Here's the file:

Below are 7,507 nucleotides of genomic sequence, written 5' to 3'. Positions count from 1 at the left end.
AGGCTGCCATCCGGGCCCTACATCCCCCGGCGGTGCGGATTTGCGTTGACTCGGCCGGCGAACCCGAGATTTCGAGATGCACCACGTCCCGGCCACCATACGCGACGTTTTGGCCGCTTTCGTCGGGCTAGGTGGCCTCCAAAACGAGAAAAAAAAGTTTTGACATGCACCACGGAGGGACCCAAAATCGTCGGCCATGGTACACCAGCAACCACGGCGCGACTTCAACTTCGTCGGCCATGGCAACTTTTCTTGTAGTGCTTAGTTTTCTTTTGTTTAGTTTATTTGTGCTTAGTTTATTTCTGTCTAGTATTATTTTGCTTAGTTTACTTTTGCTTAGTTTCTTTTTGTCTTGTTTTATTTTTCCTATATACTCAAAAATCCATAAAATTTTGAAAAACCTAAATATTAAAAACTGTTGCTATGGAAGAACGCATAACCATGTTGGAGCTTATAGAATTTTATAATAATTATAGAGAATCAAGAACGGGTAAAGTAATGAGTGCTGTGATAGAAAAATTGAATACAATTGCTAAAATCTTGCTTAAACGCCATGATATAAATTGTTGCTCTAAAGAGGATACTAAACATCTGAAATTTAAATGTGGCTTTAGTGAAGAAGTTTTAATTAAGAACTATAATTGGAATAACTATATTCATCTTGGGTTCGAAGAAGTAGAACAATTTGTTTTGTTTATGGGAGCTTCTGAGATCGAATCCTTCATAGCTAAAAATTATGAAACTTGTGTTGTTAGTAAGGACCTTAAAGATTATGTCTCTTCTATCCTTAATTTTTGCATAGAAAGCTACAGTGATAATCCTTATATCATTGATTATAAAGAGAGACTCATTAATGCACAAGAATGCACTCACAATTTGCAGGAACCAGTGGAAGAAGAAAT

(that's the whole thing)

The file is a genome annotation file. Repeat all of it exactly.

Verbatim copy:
Below are 7,507 nucleotides of genomic sequence, written 5' to 3'. Positions count from 1 at the left end.
AGGCTGCCATCCGGGCCCTACATCCCCCGGCGGTGCGGATTTGCGTTGACTCGGCCGGCGAACCCGAGATTTCGAGATGCACCACGTCCCGGCCACCATACGCGACGTTTTGGCCGCTTTCGTCGGGCTAGGTGGCCTCCAAAACGAGAAAAAAAAGTTTTGACATGCACCACGGAGGGACCCAAAATCGTCGGCCATGGTACACCAGCAACCACGGCGCGACTTCAACTTCGTCGGCCATGGCAACTTTTCTTGTAGTGCTTAGTTTTCTTTTGTTTAGTTTATTTGTGCTTAGTTTATTTCTGTCTAGTATTATTTTGCTTAGTTTACTTTTGCTTAGTTTCTTTTTGTCTTGTTTTATTTTTCCTATATACTCAAAAATCCATAAAATTTTGAAAAACCTAAATATTAAAAACTGTTGCTATGGAAGAACGCATAACCATGTTGGAGCTTATAGAATTTTATAATAATTATAGAGAATCAAGAACGGGTAAAGTAATGAGTGCTGTGATAGAAAAATTGAATACAATTGCTAAAATCTTGCTTAAACGCCATGATATAAATTGTTGCTCTAAAGAGGATACTAAACATCTGAAATTTAAATGTGGCTTTAGTGAAGAAGTTTTAATTAAGAACTATAATTGGAATAACTATATTCATCTTGGGTTCGAAGAAGTAGAACAATTTGTTTTGTTTATGGGAGCTTCTGAGATCGAATCCTTCATAGCTAAAAATTATGAAACTTGTGTTGTTAGTAAGGACCTTAAAGATTATGTCTCTTCTATCCTTAATTTTTGCATAGAAAGCTACAGTGATAATCCTTATATCATTGATTATAAAGAGAGACTCATTAATGCACAAGAATGCACTCACAATTTGCAGGAACCAGTGGAAGAAGAAAT